The Lake Poets – The Lake Poets

lake poets 2

The Lake Poets
The Lake Poets

Beautiful Collection of Sad Songs From a Northern Town.

I first encountered The Lake Poets four or five years ago when a bunch of young, local musicians collaborated on a Charity Christmas album. My subsequent review for a local newspaper, was glowing in the extreme as I expected several of the acts to go on to huge careers within months.
Sadly the majority have disappeared into the hum drum world of proper jobs; and I feared the same fate was due to befall The Lake Poets aka Martin Longstaff.
Over the next couple of years Martin appeared to be working very hard; releasing a couple of singles and picking up gigs as when he could get them outside the area, then he all but disappeared until earlier this year.
Quite randomly he began posting photos from Nashville on Social Media; but with no real back story; even the ones of him strumming classic guitars in a recording studio.
Then an announcement was made that he had been signed to Dave Stewart’s management company and an album; produced by the Ex-Eurythmic was imminent.
E-mails were immediately sent to Martin and the management; but nothing in return, so with a heavy heart I have actually purchased this album (as a download).
The self-titled album opens with possibly the saddest song I’ve heard in years. Inhabiting the guise of a child watching his father continuously physically abuse his mother, Martin takes an incredibly bleak subject and turns it into a thing of rare beauty.
I still have a demo of second track, Edinburgh and at first hearing there is very little difference between the two tracks; Martin singing and playing guitar; but the album version, when listened to on headphones proves what a genius producer Dave Stewart is. He coaxes out a brittle vocal performance that makes Nick Drake sound like Bono; and the barely heard piano in the background makes a song of heartbreak something incredibly special indeed.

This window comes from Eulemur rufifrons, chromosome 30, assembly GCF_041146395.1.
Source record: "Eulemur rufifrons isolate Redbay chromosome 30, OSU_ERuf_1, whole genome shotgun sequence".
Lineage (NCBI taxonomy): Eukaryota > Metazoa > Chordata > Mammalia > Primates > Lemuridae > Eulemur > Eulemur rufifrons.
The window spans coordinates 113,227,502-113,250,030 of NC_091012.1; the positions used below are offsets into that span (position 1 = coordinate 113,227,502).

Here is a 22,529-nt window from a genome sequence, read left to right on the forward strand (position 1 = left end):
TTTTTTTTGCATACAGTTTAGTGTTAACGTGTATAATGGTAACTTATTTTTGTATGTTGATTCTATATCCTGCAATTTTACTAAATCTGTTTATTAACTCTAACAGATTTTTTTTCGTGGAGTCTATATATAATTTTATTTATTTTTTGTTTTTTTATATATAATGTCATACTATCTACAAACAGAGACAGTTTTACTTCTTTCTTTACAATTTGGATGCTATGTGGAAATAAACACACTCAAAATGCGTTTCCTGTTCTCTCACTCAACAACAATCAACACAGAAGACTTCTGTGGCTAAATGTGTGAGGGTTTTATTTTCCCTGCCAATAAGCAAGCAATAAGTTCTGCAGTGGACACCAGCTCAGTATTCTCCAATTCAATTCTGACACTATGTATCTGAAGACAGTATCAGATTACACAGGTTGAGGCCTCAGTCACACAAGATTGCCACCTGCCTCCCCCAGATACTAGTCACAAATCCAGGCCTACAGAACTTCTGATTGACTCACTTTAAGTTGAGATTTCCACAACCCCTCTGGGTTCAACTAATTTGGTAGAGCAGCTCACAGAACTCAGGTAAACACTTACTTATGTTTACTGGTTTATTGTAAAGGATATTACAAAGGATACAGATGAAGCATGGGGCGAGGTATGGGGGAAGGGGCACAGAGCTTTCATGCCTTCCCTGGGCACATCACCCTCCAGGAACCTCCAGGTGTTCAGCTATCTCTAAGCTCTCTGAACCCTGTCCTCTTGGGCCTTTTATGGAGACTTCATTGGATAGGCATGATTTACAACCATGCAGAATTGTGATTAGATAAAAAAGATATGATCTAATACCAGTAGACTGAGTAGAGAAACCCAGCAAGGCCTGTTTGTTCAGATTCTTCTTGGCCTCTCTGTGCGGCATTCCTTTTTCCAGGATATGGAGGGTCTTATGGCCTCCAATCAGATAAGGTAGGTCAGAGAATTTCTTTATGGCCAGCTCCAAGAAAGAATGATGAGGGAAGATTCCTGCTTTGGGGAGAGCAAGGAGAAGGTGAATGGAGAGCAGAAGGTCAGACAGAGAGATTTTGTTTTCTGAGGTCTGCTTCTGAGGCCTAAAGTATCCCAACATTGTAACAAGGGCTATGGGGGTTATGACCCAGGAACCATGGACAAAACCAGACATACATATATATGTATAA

While Martin has a wonderful way with words, and uses metaphors and irony like confetti, there aren’t many laughs here at all; with every track detailing memories of family members, friends or ex-lovers with a surprisingly intimate use of wordplay.
I’m thrilled that North View is here; as again I heard it in its original form, and even then it was a thing of rare beauty as Martin sings a love song to his recently departed Grandparents. This version is the nearest thing to Folk on the album; with some scintillating guitar and fiddle in the background.
Two new songs (to me), Vane Tempest and Shipyards follow each other and both are subtle ‘protest songs’ cloaked in the memories of loved ones who worked in coal mining and shipbuilding.
Vane Tempest was the rather pretty name for a colliery in nearby South Shields, that ran for a couple of miles under the sea. The singer’s father keeps telling him in the fragile chorus; ‘there will come a time/for people like you and me/you can be the man you want to be you’ meaning; he may not have had any other choices of employment; but his son most surely will and he was to ‘follow his dreams.’ My father; a proud collier too, was a great advocate of education for his five sons and went on to see us all make careers away from the pit-village we were born into.
Shipyards is a glorious love song to his home town’s proud history of shipbuilding and the proud workers therein; who have all but gone now. The narrator wants his forefathers blessing in pursuing a life elsewhere, that isn’t anywhere near as hard nor dangerous. Not every protest song has to be shouty and tub-thumping.

One song, Your Face is featured twice, with a ‘radio edit’ shoehorned onto the end; as the album version has a swear word in the lyric; but that is very forgiveable on this exceptional tale of unrequited love.
My favourite track here, 1996 is also the first song I heard by The Lake Poets on that Christmas CD.
This love song to a friend, no longer here, was stunning in its simplicity when I first heard it all those years ago; and Dave Stewart’s production has taken it into a whole new stratosphere; supporting Martin’s crystal clear voice with warm backing vocals and a strummed acoustic guitar somehow sounding like an orchestra.
The stories and songs included here are all quite dark but exquisitely well written and performed; but will appeal to anyone with a heart full of soul.
With the likes of Ed Shearan and Sam Smith becoming stars; the world must now be ready for the Lake Poets.